In early 1850, in what is now Nevada City, California, a collection of tents, brush shanties and a few board houses were beginning to take on the appearance of a town. The quest for gold was in full swing and every man had to fend for himself. To give up even the Sabbath for a day of rest and worship was to give up the yield of that day's gold which few felt they could afford. However, there were those who realized the importance of their religious beliefs and sought to abide by them.
During the summer of 1850 a Mr. Stamps who was Chief Magistrate of the town and a Mr. Lamden, an ex-minister, helped build a small shake structure erected on the lot where the present Baptist Church now stands at 300 Main Street. Shakes were nailed to posts driven into the natural contours of the ground which made the dirt floor very uneven. Boxes and whiskey barrels were used for seats. This building was used for all denominations and called "Washington Monument Church." A church built later on this same site was dedicated "Congregational."
In 1851 fire destroyed most of the town including the little shake church. Soon, new buildings were begun and the strongest religious denominations began to build their own churches.
Records show the first religious service named "Baptist" was held in the Jenny Lind Theater in December 1854, by a Rev. Winn for the American Home Mission Society. This theater was above the Broad Street bridge and spanned the creek itself -- resting on supports on each side of the creek. Baptist services were also held in the Temperance Hall on lower Main Street.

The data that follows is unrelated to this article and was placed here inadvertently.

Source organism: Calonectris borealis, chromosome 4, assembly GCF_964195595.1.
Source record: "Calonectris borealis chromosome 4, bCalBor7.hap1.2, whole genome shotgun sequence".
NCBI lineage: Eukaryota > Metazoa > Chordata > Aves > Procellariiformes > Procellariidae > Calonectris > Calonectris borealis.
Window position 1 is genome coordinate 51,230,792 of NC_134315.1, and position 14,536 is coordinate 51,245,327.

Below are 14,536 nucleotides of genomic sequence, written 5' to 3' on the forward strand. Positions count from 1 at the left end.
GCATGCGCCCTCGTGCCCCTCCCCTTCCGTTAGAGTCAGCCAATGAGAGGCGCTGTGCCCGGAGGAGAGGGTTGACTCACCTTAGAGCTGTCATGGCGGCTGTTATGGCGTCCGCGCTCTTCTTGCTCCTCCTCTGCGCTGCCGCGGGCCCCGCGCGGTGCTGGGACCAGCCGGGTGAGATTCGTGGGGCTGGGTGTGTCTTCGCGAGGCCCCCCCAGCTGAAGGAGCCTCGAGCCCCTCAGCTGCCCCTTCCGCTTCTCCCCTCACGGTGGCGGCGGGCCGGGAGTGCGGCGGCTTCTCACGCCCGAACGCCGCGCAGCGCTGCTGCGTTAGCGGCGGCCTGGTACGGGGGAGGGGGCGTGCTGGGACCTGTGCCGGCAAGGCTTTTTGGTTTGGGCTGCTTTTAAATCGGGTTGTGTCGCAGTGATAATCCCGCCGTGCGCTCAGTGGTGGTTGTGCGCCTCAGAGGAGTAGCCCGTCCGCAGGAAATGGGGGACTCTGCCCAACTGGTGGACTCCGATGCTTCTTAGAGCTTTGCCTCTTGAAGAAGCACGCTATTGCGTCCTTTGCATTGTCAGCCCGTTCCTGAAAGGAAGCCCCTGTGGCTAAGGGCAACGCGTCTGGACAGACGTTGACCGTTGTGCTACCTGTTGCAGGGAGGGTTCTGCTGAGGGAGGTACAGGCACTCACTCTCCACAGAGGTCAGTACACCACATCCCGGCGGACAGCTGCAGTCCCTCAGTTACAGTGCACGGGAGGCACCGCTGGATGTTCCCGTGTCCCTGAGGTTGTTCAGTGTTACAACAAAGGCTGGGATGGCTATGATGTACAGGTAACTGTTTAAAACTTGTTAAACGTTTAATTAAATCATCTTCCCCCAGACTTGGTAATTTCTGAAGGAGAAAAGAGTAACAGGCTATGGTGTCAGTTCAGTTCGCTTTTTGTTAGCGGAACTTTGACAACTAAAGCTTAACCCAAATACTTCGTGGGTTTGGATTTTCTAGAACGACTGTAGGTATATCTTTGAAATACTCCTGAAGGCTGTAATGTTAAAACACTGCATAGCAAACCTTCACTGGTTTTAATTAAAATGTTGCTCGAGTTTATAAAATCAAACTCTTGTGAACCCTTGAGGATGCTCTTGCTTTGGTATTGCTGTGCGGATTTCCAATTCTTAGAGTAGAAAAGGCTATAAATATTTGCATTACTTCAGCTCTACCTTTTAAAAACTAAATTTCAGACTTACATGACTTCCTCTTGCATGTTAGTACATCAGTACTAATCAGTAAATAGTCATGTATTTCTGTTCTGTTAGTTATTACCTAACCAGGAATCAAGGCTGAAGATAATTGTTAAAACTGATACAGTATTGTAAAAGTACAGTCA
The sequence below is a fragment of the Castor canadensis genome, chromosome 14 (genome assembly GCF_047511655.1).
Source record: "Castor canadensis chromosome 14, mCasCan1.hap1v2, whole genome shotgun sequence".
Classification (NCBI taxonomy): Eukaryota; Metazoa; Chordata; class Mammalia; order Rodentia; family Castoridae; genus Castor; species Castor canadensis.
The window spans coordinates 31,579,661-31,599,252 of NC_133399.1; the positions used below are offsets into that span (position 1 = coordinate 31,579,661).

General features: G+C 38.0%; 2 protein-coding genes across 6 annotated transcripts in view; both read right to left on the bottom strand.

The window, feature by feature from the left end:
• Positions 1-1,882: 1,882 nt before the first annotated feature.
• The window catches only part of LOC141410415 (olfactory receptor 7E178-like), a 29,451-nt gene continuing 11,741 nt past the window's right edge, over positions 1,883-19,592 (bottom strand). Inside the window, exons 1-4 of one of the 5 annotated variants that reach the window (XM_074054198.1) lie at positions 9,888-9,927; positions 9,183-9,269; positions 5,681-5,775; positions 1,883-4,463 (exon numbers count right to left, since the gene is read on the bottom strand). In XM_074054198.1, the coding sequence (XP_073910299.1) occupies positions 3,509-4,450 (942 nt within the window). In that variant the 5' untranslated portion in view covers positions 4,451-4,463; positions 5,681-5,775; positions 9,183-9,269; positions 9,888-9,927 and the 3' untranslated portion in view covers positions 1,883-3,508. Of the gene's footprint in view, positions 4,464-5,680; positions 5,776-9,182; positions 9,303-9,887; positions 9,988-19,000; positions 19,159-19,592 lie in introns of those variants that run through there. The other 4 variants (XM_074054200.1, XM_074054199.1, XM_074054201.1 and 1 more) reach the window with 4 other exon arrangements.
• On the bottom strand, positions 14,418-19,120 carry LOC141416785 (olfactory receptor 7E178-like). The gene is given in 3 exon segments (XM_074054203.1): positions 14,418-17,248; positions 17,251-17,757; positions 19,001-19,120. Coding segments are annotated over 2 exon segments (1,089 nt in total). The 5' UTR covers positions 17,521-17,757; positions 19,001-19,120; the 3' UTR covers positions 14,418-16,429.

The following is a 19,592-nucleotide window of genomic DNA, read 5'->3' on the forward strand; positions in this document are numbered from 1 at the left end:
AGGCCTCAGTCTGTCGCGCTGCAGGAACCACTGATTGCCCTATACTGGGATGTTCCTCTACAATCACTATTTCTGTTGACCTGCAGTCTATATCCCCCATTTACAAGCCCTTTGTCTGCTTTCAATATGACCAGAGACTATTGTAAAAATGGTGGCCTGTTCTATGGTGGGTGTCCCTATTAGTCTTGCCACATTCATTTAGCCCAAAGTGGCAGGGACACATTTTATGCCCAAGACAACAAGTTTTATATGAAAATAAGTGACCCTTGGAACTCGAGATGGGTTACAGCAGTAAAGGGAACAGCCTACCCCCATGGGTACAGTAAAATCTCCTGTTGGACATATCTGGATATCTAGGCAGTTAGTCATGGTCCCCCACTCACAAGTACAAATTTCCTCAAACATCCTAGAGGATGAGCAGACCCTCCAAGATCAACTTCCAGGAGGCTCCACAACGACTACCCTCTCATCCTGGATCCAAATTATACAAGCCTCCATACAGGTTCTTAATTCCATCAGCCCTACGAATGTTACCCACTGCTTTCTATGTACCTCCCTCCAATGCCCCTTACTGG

In 1855, under the direction of a Rev. Stone, the Baptists built a church on the corner of Pine and Spring streets. The owner of the National Hotel gave the property to the Baptist people. It was in this church where Emma Nevada sang her first solo -- thus beginning her famous career.
Another fire struck the town in 1856. Four churches were destroyed including the Baptist church. Not until 1860, under the leadership of a Rev. Brierly, did the Baptists begin another building on their lot at Pine and Spring. This was a frame building which, after many changes, stands today as the Powell House.
The present owner purchased the building and after several years of planning and renovation, the historic Powell House is finally finished and ready to rent.
The two front doors on Pine Street and large braces under the third story balcony are the only original material left from the church. Some of the damaged original stained glass windows were used to create similar windows.
The new Powell House is a beautiful, inspiring addition to Nevada City's landscape.